The Devil’s Blade by Mark Adler (book review).

‘The Devil’s Blade’ is a standalone book by Mark Adler and is very loosely based on the life of Julie D’Aubigny who lived in 17th century Paris. Julie has a fabulous operatic singing voice and she will do anything to have it recognised and to become famous. But tragedy strikes and her voice is ruined by 13 disguised men during an assignation.

Julie decides she must get revenge on these 13 and so makes a deal with the Devil to kill all 13 of these men using the skills she is taught by him within one year. But they must all be headed to Hell when Julie kills them which adds a bit of a twist, she can’t just kill them but must ensure they do something hell-worthy prior to her killing them.

I must admit I started out having a lot of trouble with the writing style in this book. It’s written in third person present tense which took me a little getting used to as it’s not a tense I’m very used to reading. There is also a lot of telling but not a lot of us actually seeing what’s going on. It all zoomed along in a very blunt fashion. Plus there is a lot of what I felt to be gratuitous swearing just for the shock value both to the characters in the book and us as the reader. Also, if I had to read once more about the streets in Paris being covered in piss and shit or stinking of piss and shit once more I was going to scream. It was definitely hammered home that the streets of Paris in the 17th century were unpleasant. All of this did get a little much at times so it wasn’t the easiest thing for me to read.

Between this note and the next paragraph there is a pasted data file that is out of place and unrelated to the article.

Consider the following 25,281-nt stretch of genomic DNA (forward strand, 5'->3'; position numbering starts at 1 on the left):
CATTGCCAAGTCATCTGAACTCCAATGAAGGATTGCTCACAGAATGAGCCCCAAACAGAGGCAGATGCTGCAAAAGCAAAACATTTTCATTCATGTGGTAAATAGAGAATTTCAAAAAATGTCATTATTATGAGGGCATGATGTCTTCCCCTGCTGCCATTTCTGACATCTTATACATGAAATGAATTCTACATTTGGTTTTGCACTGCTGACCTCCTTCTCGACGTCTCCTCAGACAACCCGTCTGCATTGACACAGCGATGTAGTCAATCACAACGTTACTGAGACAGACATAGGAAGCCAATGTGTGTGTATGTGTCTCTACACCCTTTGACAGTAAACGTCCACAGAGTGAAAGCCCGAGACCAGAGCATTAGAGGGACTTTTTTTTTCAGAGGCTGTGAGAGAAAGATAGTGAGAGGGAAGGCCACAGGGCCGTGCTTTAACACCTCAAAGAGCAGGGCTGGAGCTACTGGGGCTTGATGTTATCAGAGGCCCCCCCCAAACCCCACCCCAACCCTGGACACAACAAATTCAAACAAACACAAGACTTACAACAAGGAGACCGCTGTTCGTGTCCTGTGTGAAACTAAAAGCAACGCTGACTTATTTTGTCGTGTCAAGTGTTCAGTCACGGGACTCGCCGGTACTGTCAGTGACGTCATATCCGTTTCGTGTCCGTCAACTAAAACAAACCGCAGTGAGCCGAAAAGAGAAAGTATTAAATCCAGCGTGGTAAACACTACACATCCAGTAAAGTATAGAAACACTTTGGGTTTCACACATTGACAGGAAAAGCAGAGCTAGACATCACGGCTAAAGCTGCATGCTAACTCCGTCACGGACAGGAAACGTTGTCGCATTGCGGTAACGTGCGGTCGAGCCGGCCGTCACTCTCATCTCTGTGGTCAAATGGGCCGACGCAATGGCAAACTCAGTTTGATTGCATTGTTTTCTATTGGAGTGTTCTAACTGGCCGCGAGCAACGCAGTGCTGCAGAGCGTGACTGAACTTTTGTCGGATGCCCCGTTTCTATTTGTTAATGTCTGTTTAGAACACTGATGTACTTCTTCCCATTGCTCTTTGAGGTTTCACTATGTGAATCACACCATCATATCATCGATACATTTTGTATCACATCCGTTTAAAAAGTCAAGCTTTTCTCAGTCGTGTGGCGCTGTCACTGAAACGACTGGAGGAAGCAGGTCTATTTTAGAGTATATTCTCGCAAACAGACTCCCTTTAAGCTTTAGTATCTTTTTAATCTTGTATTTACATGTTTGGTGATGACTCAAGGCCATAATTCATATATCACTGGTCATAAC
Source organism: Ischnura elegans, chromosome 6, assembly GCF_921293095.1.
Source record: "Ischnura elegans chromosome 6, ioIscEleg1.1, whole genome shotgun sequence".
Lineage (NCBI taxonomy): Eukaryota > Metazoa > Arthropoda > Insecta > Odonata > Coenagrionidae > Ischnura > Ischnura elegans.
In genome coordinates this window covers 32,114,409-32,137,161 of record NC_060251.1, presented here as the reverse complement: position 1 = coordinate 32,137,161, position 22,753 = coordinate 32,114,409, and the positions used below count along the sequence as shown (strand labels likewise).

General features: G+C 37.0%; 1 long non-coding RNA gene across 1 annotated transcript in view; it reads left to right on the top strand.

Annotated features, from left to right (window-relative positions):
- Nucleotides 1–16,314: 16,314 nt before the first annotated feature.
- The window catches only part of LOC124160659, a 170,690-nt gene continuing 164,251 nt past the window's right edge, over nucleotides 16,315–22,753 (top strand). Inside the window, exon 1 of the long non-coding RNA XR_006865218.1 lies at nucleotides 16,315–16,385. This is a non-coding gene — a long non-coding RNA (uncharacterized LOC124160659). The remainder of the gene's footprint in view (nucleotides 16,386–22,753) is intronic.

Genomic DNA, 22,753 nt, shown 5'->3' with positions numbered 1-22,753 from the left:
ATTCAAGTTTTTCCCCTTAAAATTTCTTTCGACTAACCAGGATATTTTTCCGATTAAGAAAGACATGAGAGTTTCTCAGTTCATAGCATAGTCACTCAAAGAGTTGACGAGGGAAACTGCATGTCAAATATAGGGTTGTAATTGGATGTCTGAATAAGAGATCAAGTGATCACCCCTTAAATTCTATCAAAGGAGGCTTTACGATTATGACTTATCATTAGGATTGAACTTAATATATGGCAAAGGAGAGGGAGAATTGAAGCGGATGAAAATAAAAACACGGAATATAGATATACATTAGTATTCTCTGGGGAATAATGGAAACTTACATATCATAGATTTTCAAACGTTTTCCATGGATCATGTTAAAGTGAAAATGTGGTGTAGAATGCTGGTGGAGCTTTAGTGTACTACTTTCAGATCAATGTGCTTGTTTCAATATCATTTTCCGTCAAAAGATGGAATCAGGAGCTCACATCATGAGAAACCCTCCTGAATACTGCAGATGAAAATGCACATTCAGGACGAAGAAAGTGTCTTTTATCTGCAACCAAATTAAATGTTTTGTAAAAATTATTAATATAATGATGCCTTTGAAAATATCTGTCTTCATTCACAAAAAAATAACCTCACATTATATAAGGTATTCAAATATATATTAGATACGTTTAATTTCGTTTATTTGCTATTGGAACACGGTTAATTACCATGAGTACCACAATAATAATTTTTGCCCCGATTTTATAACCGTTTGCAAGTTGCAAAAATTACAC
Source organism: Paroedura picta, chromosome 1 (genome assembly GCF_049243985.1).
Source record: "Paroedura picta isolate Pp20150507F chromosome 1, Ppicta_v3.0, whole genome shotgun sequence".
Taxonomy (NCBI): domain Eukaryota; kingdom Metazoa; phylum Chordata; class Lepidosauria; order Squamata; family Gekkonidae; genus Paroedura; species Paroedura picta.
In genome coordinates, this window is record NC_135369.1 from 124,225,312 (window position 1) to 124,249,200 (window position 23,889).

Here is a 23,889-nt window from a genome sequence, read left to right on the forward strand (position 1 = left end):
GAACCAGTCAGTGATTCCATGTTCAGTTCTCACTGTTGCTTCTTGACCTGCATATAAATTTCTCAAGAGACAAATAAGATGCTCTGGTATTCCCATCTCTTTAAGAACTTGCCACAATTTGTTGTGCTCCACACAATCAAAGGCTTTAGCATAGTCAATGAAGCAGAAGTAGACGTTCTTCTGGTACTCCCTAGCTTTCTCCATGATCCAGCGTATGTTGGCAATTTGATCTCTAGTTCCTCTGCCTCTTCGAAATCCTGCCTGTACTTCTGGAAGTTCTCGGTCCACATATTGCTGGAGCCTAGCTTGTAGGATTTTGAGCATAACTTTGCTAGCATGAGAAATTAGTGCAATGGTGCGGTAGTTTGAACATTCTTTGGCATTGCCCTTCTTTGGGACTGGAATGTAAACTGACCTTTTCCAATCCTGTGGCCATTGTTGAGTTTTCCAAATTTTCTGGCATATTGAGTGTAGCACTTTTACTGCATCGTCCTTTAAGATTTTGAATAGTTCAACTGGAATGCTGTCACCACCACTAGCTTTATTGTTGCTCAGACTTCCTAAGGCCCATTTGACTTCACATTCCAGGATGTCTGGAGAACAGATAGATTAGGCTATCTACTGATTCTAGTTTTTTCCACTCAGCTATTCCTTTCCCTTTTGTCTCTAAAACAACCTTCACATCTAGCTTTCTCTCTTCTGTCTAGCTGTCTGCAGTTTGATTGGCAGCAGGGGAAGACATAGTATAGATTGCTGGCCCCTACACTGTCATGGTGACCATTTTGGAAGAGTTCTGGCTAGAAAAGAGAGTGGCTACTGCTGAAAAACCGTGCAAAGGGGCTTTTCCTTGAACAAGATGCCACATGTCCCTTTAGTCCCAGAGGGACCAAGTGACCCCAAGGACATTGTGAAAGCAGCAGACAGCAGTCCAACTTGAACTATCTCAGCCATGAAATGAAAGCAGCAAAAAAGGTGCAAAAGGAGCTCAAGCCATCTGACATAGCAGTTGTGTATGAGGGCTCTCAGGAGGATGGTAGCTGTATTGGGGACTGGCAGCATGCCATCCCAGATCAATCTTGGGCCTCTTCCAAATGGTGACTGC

I also felt quite uncomfortable with Julie as she was meant to be only 16 years old in this book and some of the things she does and says seem to be over the top. I felt quite uncomfortable with some of the things that happen to her in this book. Often it was easy to forget how old she’s meant to be and I thought she was a lot older.

I really enjoyed the scenes with the Devil and how Adler portrayed their character. I could very easily picture them in my mind during the lessons in fencing that they give to Julie during the book. There were some bits towards the end where the Devil teaches Julie some frankly confusing manoeuvres that I couldn’t quite get my head around.

However, on the whole, the Devil is a highly entertaining character in this book, I would love to read a short story about them in the future. In fact, there were quite a few people who cropped up as side characters that I would like to read more about. I’m not entirely sure whether many of these side characters were real people given this book was based on a real person.

Overall, this book was not bad at all once I got used to the style. I did find a lot of it quite try-hard in terms of the snippy little comebacks from some characters. Plus I did get bored of the sword fights after a time, but it is called ‘The Devil’s Blade’ after all.

Sarah Bruch

October 2020

(pub: Gollancz, 2020. 373 page enlarged paperback. Price: £16.99 (UK). ISBN: 978-0-57512-972-6

check out website:

Leave a Reply

Your email address will not be published. Required fields are marked *

This site uses Akismet to reduce spam. Learn how your comment data is processed.